WASHINGTON -- The effort to reform the rules of the Senate has often been dismissed as idealistic reverie on the part of a small group of frustrated or immature lawmakers.
When retiring Sen. Chris Dodd (D-Conn.) gave his farewell floor address on Nov. 30, for instance, it was tinged with a layer of condescension for advocates of filibuster reform, whom Dodd argued didn't understand the customs of the Senate or life in the chamber's minority. And while the banking chairman's opinion was not necessarily the prevailing one, it did underscore a larger point: An effort to reform the Senate's rules would require outside pressure on veteran lawmakers in addition to the inside game being played by pro-reform Democrats.
On Monday morning, a coalition of like-minded, largely progressive organizations announced that they would be launching a long-term-focused effort called Fix the Senate Now to build support for rules reform.
The announcement, obtained in advance by The Huffington Post, includes eight distinct principles for altering Senate procedures -- some of which are already being championed by lawmakers, some of which have found their way into pieces of legislation.
1. On the first legislative day of a new Congress, the Senate may, by majority vote, end a filibuster on a rules change and adopt new rules.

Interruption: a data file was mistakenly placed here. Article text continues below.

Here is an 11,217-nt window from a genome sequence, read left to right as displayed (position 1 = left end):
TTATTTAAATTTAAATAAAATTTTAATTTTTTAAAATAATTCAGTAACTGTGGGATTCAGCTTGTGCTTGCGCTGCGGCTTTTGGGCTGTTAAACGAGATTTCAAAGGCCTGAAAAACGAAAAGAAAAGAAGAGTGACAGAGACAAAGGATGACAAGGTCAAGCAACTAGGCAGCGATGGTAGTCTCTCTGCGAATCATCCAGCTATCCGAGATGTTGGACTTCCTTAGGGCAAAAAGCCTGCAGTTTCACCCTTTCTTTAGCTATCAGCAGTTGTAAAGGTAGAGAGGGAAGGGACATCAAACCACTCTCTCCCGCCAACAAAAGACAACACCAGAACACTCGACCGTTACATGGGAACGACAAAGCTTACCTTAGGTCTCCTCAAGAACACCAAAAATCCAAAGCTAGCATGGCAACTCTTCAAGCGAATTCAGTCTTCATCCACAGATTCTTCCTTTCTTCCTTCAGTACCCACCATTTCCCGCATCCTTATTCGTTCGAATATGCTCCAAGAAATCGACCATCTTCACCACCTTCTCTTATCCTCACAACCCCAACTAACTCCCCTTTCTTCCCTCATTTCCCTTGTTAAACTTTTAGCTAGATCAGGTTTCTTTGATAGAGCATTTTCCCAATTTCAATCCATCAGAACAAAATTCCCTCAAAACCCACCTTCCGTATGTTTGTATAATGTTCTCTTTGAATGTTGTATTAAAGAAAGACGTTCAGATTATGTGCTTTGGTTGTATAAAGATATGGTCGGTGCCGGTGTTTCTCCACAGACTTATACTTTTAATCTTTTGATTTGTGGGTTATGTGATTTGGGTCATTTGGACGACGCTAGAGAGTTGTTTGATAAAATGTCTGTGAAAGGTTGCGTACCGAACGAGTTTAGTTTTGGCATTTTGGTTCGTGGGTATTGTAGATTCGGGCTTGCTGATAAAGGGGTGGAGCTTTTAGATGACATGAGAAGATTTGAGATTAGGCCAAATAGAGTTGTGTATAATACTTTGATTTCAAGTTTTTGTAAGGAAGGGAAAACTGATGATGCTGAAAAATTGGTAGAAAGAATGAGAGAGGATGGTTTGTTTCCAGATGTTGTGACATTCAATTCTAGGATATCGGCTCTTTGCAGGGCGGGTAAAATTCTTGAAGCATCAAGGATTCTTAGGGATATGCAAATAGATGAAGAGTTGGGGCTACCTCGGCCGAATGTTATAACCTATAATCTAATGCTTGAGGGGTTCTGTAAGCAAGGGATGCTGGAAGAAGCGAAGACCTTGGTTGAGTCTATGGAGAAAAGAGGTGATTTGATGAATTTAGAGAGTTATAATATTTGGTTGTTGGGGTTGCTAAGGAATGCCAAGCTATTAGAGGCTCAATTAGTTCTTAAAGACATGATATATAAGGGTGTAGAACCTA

2. There should only be one opportunity to filibuster any given measure or nomination, so motions to proceed and motions to refer to conference should not be subject to filibuster.
3. Secret "holds" should be eliminated.
4. The amount of delay time after cloture is invoked on a bill should be reduced.
5. There should be no post-cloture debate on nominations.
6. Instead of requiring that those seeking to break a filibuster muster a specified number of votes, the burden should be shifted to require those filibustering to produce a specified number of votes to continue the filibuster.
7. Those waging a filibuster should be required to continuously hold the floor and debate.
8. Once all Senators have had a reasonable opportunity to express their views, every measure or nomination should be brought to a yes or no vote in a timely manner.
Surprisingly, most of the coalition's member groups have thus far remained anonymous. Of the dozen-plus organizations that reportedly comprise the larger group, only the government-transparency group Common Cause, the Communications Workers of America and the environmental-advocacy group The Sierra Club have disclosed their participation. This may owe to the fact that the composition of the Senate is about to change somewhat drastically.
The broader effect of that change on the rules-reform movement may be less than expected, however. Dodd, for example, likely would not have backed an effort to reform the filibuster. His replacement, Dick Blumenthal, hasn't been quoted widely on the topic but would seemingly be a bit more amenable. So is retiring Indiana Democrat Evan Bayh's Republican replacement, Dan Coats, who said recently, "I think what we need is the opportunity to debate and have an up-or-down vote on every issue."